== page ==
The artists who created these vintage images laboured in oils and acrylics, and Ollie and Olivia share a background in traditional painting – they met studying art at Central St Martins. However, they find digital painting has major advantages – especially for client work. “Being able to choose if paint is wet or dry is as great an asset as is rubbing out or undoing – especially for client changes,” says Olivia. “Working on separate layers is a bonus too – as you can add extra elements, take them out or change its colour in an instant.”

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Working digitally allows them to overlay paper textures and distressed elements for a truly vintage feel. The results are vibrant, wittily kitsch oil paintings that have won them a portfolio of editorial and commercial commissions from a variety of clients.

Digital painting does pose challenges: “You have to try hard to make it look like real paint. It can be tricky to find the right brush effects and you don’t get the ‘happy accidents’ with paint texture that you get with the real deal,” explains Olivia. They make heavy use of the Bristle brushes in Photoshop CS5 – and Painter X’s oil brushes and Blenders. For schlocky retro lettering, they turn to Illustrator. Olivia says that experimentation is the key, and the way they use their tools is “constantly evolving.”

At the moment, a favourite technique uses Preserve Transparency on individual elements of images. “First block in the shape with a solid colour, then turn on Preserve Transparency in the layer. This allows you to quickly and easily fill in colours and tones without worrying about going over the edge,” explains Olivia. thereddress.co.uk

Step by step: how The Red Dress compose a painting

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1. Ollie and Olivia Chancellor were commissioned to create a poster for the Standon Calling festival. “Firstly we researched images of the era and took model photos. From this we produced the first drawing,” says Olivia.

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2. Next they blocked in colour, tone and background, working on a layer underneath the original line drawing.

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3. On a layer above the line drawing, they refined details. “We experimented with the crop. At this point, the client requested a more modern look for the girl,” explains Olivia.

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4. They took the crop off the bottom and added steam, then blended and refined the image, and returned to the previous girl. “Finally we overlaid a scan of some paper on a layer set to Multiply,” concludes Olivia.

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Rory Kurtz – The Digital Frontiersman

Rory Kurtz’s images combine the delicacy of watercolour with rich hues that are closer to oils or acrylics, scuffed-up finishes and a precision that is purely digital.

“I painted a bit with watercolour – I loved how watercolour and ink washes let the lines of the drawing show through,” says Rory. “However, watercolour doesn’t allow for much reworking once it’s dried, and it can’t effectively be painted over either. Painting digitally allows me to endlessly make adjustments.”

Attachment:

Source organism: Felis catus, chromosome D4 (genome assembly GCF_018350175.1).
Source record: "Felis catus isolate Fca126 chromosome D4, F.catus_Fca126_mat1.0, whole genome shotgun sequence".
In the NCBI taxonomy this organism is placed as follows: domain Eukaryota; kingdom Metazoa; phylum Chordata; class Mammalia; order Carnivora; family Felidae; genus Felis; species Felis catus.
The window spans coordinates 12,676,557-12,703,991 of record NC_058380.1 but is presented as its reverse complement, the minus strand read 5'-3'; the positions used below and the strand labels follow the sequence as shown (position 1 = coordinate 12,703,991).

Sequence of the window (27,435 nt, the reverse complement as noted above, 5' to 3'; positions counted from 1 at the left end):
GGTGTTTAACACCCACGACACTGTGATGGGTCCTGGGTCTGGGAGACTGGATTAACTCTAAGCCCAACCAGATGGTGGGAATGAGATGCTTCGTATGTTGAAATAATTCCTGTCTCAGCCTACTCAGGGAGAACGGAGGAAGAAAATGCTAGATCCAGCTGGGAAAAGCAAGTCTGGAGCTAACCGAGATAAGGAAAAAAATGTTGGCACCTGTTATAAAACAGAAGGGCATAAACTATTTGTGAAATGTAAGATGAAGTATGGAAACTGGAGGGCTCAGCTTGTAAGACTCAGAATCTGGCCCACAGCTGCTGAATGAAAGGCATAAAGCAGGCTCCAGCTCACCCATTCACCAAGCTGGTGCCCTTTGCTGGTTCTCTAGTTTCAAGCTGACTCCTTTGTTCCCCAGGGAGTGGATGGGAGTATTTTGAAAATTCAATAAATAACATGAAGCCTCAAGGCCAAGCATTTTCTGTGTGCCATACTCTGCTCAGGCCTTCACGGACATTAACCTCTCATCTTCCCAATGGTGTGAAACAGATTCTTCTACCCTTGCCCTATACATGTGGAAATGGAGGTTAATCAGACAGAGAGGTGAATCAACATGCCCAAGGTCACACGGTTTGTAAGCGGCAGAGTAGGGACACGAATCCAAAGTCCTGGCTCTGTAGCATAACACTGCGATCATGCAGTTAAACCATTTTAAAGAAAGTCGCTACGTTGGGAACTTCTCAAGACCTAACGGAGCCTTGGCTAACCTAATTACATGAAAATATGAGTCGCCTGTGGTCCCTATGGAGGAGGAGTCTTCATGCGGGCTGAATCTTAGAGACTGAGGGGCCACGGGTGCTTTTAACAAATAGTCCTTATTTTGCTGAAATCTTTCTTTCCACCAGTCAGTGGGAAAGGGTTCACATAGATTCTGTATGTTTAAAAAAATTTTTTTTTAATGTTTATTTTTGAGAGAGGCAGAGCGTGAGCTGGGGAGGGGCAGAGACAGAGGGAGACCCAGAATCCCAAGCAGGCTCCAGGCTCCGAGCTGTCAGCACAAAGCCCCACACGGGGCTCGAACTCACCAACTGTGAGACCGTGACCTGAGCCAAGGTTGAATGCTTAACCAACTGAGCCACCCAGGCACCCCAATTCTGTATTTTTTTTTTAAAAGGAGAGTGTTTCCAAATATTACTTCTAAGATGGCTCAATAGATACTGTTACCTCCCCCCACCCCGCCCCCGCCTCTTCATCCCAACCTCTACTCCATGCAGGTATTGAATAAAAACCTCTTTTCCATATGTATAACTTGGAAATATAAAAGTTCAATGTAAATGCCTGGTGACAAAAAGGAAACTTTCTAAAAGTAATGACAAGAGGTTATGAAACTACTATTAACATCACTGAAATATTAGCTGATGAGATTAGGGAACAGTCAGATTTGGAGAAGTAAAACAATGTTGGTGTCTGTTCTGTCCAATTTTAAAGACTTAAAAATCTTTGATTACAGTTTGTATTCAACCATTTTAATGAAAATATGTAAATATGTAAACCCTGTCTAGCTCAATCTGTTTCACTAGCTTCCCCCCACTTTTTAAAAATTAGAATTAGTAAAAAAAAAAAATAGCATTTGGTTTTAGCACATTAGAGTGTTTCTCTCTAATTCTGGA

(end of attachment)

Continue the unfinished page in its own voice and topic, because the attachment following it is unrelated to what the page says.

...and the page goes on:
Rory recreates the feel of traditional painting alongside using effects that are hard to achieve by classical means. “There’s a patina and texture to traditional paint that I bring into the work to keep it from looking too processed and soulless,” he explains.

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“At the same time, working digitally allows adjustments that you just can’t get with paint. Depth of field, tonal shifts and layer masks are techniques that would be laborious with physical paint, and yield spotty results, [but] are a blast to experiment with digitally.”

Basic artistry is key. “I still labour more than anything over the drawings that come before the paint. It’s pretty difficult to badly paint a well thought- out drawing, but nearly impossible to save a terrible drawing with digital paints.”

Working from these sketches, he uses Photoshop for colouring. “Along with the tools Photoshop offers for ‘painting’, its photographic tools offer solutions that give the art a mixed-media feel,” he explains. “I’ve tried Corel Painter, but the results look... too generically digital. But that’s just my knowledge of it.”

Rory’s trademark precision is the result of painstaking attention to detail: “You don’t paint digitally by inches, but by pixels.”

He says that digital painting is still in its infancy: “Right now, it’s such a new medium with unlimited possibilities.”

Looking at Rory’s work, that’s an exciting prospect.

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Step by step: how Rory Kurtz composes a painting

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1. Rory says of sketching: “I’m sparse with the lines, allowing for the colour to give it tones and dimension.” He redraws images dozens of times to get the perspective and proportions right.

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2. “I’ve got the drawing sitting on the very top of the Layers list in Multiply mode,” explains Rory. “From this point on, all the digital paint will be done as a clipping mask to the isolated layers.”